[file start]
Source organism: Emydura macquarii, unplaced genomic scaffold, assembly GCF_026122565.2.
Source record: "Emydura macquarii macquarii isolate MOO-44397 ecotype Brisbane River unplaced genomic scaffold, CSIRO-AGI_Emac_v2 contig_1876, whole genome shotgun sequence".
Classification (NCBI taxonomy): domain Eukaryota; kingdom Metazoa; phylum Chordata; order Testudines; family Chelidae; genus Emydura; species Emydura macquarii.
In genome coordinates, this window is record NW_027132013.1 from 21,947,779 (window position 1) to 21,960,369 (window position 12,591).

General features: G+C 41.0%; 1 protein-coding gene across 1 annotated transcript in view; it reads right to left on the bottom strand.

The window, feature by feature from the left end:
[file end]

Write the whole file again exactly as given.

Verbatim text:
Source organism: Emydura macquarii, unplaced genomic scaffold, assembly GCF_026122565.2.
Source record: "Emydura macquarii macquarii isolate MOO-44397 ecotype Brisbane River unplaced genomic scaffold, CSIRO-AGI_Emac_v2 contig_1876, whole genome shotgun sequence".
Classification (NCBI taxonomy): domain Eukaryota; kingdom Metazoa; phylum Chordata; order Testudines; family Chelidae; genus Emydura; species Emydura macquarii.
In genome coordinates, this window is record NW_027132013.1 from 21,947,779 (window position 1) to 21,960,369 (window position 12,591).

General features: G+C 41.0%; 1 protein-coding gene across 1 annotated transcript in view; it reads right to left on the bottom strand.

The window, feature by feature from the left end: